Over 200,000 S. Sudanese sheltering from war inside U.N. bases
Ceasefire monitors called on rival forces to allow food into conflict zones where aid workers have warned tens of thousands may be dying of starvation
Over 200,000 South Sudanese civilians are sheltering inside U.N. camps from civil war, the United Nations said Monday, a bleak barometer of ongoing conflict despite peace efforts.
The figures, among the highest in over two years of civil war and similar to numbers recorded in August 2015 during some of the heaviest battles, come despite political efforts to implement a peace deal inked on paper six months ago.
More than 201,000 civilians are crammed inside squalid camps in six towns across the country, including the capital Juba, according to the U.N. peacekeeping mission (UNMISS).
Over 122,000 are in the camp in Bentiu alone, a former key oil town in the northern Unity region where fighting has been concentrated.
The continued rise in the number of people fleeing violence offers a clear indication that conditions continue to worsen in the poverty-stricken nation.
In October, U.N.-backed experts warned of a “concrete risk of famine” in parts of Unity if fighting continues, with tens of thousands of people feared to be starving to death outside areas aid workers can reach.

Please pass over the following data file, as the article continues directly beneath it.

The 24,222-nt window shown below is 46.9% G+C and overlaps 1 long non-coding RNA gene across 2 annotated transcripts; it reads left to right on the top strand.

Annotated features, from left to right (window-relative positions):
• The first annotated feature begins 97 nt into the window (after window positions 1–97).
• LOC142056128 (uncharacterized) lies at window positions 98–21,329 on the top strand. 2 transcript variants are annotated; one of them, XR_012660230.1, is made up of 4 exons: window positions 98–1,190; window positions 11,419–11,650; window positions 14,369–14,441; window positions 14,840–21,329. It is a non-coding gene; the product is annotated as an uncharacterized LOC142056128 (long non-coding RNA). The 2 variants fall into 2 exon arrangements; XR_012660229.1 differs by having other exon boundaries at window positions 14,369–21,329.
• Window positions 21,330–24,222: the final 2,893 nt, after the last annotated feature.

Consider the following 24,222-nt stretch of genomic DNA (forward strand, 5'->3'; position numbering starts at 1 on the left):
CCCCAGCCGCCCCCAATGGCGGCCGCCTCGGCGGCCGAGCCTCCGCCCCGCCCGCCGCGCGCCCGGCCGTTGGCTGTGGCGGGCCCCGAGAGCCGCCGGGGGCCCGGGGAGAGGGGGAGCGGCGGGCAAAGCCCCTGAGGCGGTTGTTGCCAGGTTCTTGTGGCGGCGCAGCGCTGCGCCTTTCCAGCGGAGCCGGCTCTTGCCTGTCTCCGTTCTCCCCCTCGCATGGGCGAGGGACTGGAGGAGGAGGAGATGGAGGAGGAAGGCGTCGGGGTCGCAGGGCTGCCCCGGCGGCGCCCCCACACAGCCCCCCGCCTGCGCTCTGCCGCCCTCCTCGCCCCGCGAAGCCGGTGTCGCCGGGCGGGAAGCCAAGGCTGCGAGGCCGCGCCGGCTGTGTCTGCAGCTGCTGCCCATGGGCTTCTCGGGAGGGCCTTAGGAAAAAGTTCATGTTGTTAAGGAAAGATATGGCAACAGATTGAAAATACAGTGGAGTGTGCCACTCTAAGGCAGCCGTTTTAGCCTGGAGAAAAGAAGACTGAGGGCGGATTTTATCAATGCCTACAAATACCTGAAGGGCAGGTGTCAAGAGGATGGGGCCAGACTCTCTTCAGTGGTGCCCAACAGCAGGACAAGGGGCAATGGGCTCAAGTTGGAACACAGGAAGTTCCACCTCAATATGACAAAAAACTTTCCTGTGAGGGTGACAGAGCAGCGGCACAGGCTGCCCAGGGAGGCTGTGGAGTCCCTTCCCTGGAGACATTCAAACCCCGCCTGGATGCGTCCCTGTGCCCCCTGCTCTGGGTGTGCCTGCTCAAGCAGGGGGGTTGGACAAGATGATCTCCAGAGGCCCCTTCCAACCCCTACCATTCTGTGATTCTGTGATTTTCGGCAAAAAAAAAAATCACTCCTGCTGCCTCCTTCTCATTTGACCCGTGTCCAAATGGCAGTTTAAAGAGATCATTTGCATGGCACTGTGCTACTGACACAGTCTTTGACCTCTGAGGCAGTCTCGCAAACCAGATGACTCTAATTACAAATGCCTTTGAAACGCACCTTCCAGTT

Some aid has been delivered, but civilians report dire conditions.
Last week ceasefire monitors called on rival forces to allow food into conflict zones where aid workers have warned tens of thousands may be dying of starvation.
Despite the August agreement fighting continues, and the conflict now involves multiple militia forces who pay little heed to paper peace deals, driven by local agendas or revenge attacks.
The conflict has triggered a humanitarian crisis with 2.3 million people forced from their homes and 6.1 million -- around half the population -- in need of emergency food aid. Tens of thousands have died and the economy is in ruins.
Civil war began in December 2013 when President Salva Kiir accused sacked deputy Riek Machar of planning a coup, setting off a cycle of retaliatory killings that have split the country along ethnic lines.
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